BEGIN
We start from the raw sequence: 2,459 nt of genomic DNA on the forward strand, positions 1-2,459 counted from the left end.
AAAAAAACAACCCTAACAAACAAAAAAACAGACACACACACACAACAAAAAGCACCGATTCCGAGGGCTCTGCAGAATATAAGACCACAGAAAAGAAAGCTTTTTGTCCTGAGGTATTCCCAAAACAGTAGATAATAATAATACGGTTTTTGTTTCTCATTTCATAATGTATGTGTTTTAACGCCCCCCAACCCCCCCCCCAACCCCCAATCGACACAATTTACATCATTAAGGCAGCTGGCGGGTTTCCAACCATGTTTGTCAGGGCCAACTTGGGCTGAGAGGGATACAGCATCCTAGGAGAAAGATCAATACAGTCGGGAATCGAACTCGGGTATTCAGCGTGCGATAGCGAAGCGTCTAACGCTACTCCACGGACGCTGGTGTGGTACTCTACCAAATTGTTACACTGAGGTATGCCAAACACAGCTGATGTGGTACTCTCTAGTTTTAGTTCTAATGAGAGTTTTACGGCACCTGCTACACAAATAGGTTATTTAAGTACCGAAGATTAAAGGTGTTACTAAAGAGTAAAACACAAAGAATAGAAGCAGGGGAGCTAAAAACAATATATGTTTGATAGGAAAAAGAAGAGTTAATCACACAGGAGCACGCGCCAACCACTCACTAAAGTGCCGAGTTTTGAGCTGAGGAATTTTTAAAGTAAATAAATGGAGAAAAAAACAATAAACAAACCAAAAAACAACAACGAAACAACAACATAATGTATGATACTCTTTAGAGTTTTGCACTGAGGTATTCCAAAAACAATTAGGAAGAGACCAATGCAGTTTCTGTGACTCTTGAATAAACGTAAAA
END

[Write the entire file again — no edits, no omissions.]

We start from the raw sequence: 2,459 nt of genomic DNA on the forward strand, positions 1-2,459 counted from the left end.
AAAAAAACAACCCTAACAAACAAAAAAACAGACACACACACACAACAAAAAGCACCGATTCCGAGGGCTCTGCAGAATATAAGACCACAGAAAAGAAAGCTTTTTGTCCTGAGGTATTCCCAAAACAGTAGATAATAATAATACGGTTTTTGTTTCTCATTTCATAATGTATGTGTTTTAACGCCCCCCAACCCCCCCCCCAACCCCCAATCGACACAATTTACATCATTAAGGCAGCTGGCGGGTTTCCAACCATGTTTGTCAGGGCCAACTTGGGCTGAGAGGGATACAGCATCCTAGGAGAAAGATCAATACAGTCGGGAATCGAACTCGGGTATTCAGCGTGCGATAGCGAAGCGTCTAACGCTACTCCACGGACGCTGGTGTGGTACTCTACCAAATTGTTACACTGAGGTATGCCAAACACAGCTGATGTGGTACTCTCTAGTTTTAGTTCTAATGAGAGTTTTACGGCACCTGCTACACAAATAGGTTATTTAAGTACCGAAGATTAAAGGTGTTACTAAAGAGTAAAACACAAAGAATAGAAGCAGGGGAGCTAAAAACAATATATGTTTGATAGGAAAAAGAAGAGTTAATCACACAGGAGCACGCGCCAACCACTCACTAAAGTGCCGAGTTTTGAGCTGAGGAATTTTTAAAGTAAATAAATGGAGAAAAAAACAATAAACAAACCAAAAAACAACAACGAAACAACAACATAATGTATGATACTCTTTAGAGTTTTGCACTGAGGTATTCCAAAAACAATTAGGAAGAGACCAATGCAGTTTCTGTGACTCTTGAATAAACGTAAAA